Early wintry weather has brought a sense of urgency for many Vermonters to consider how to balance having a comfortable home with an affordable heating bill. Efficiency Vermont’s “10 ways NOT to save energy this winter” consumer guide takes a lighter approach to exploring this question, while providing serious energy efficiency advice to help Vermonters stay warm for less.

1. Wear your jacket to bed.

Your home shouldn’t be the same temperature as your back yard. If it is, it might be time for weatherization. The last decade has seen dramatic improvements in how we insulate homes. We now know almost all Vermont homes can save money just by adding insulation and air sealing in crucial areas in the attic and basement — and you won’t have to wear your jacket to bed.

New incentives from Efficiency Vermont make comprehensive weatherization more affordable than ever. Most Vermonters are now eligible for 50% back on the cost of the project, up to $4,000. You can also pay for your project monthly with the Efficiency Vermont Home Energy Loan, which offers 0% interest financing.

2. Build an ice cave inside your home to store leftovers from Thanksgiving.

Your home shouldn’t be cold enough to maintain an ice cave! In addition to weatherizing your home, look for an efficient refrigerator. Don’t know where to start? Research the most efficient products on the market, compare prices and reviews with our online tool. Or, look for the Efficiency Vermont SMART CHOICE in stores. Products with this logo are the most energy-efficient products on the market and tested for the highest standards of quality and performance.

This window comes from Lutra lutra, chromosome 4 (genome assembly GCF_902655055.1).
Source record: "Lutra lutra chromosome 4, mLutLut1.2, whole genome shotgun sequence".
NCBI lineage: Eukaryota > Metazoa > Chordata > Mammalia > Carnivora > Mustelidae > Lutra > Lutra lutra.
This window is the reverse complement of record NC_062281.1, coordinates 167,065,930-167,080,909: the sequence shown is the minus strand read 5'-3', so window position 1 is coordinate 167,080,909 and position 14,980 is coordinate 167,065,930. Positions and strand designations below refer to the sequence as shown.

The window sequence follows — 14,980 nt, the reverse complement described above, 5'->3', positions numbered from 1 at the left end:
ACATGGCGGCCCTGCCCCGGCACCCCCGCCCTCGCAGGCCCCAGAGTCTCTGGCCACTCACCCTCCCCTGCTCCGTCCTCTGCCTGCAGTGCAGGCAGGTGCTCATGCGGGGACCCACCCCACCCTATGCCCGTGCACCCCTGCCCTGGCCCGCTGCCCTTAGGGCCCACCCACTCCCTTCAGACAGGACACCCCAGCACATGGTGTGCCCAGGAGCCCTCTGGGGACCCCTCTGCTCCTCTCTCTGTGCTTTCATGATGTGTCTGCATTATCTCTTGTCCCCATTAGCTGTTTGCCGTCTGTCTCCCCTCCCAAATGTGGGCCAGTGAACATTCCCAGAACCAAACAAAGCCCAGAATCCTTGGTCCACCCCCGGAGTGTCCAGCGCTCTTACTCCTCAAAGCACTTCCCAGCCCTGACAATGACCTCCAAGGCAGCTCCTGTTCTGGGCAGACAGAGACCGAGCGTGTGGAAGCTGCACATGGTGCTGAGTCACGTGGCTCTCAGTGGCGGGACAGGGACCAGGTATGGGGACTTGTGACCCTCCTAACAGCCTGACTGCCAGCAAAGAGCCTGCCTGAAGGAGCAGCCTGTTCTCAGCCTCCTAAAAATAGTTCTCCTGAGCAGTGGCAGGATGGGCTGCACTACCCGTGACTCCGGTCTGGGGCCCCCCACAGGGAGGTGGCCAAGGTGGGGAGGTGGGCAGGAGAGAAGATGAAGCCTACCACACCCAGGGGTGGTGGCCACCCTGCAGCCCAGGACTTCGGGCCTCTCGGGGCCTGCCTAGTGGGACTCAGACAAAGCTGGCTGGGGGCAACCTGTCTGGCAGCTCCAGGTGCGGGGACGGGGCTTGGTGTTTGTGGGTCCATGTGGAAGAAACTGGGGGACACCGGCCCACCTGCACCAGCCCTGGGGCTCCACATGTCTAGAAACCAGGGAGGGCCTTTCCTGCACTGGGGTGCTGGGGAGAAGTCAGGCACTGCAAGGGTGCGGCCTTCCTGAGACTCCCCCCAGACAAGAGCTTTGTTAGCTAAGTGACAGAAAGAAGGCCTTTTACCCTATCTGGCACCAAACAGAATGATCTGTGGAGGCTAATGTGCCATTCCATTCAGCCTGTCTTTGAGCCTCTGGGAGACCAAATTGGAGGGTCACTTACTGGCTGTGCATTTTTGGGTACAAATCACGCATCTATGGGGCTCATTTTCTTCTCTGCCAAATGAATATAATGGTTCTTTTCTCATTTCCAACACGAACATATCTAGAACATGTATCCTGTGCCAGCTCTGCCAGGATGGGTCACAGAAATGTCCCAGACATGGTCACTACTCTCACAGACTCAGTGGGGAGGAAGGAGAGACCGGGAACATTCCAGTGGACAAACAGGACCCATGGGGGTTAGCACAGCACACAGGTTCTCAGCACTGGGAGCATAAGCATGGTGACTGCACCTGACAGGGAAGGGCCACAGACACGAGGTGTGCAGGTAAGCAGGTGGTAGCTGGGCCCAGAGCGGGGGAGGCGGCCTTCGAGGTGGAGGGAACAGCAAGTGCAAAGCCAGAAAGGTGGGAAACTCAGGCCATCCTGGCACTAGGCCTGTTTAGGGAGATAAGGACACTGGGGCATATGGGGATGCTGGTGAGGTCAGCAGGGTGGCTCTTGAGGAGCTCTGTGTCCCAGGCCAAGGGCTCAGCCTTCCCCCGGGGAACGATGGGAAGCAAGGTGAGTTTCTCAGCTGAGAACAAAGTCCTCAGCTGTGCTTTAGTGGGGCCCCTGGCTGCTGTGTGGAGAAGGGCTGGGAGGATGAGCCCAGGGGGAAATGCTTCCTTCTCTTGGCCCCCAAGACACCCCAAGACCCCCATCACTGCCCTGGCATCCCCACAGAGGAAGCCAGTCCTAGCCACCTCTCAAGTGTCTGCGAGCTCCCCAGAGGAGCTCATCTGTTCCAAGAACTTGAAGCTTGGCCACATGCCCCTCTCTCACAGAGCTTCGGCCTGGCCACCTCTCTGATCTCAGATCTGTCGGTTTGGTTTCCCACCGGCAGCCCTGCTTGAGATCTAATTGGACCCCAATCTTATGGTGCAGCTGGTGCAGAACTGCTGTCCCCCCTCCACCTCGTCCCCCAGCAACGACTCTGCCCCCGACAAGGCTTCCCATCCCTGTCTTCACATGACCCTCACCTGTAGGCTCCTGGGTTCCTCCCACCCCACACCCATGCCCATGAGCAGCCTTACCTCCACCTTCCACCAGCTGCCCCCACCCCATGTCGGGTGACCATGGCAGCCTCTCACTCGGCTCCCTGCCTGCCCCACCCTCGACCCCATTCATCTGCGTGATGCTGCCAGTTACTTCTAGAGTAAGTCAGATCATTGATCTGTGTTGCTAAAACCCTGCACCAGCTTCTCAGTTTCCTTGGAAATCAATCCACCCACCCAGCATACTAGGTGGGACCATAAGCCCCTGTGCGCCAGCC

3. Sit in the dark every night.

Lights shouldn’t cost you a fortune. Replace your incandescent light bulbs with ENERGY STAR LEDs, which can save you up to 90% for each bulb. LEDs are available in almost every size, shape and color (from warmer tones to brighter whites), so check out your local retailer to find the right bulbs for your home.

4. Build a blanket fort for you and your family to sleep in right next to the woodstove.

Blanket forts are tons of fun, but you should be able to sleep in your own bed and stay warm if your heating system is up to date and working. If your heater runs on oil, it should be maintained annually. A gas system and or heat pumps should be checked every two years. Keep dust and debris off the heat sources in your home to ensure that heat is getting to you. Clear off radiators, baseboard heaters, air vents and ducts and check that the heat flow isn’t blocked.

5. Wear a wetsuit in the shower.

Water heating is a home’s second-highest energy cost. If you feel like you need to take cold showers in the winter, it could be time to look into a new, more efficient model. Efficiency Vermont partners with local utilities to offer incentives on highly efficient heat-pump water heaters. These electric water heaters use the renewable electricity on Vermont’s grid to keep your water warm efficiently.

6. Use the drafts blowing through your house as a natural hair dryer.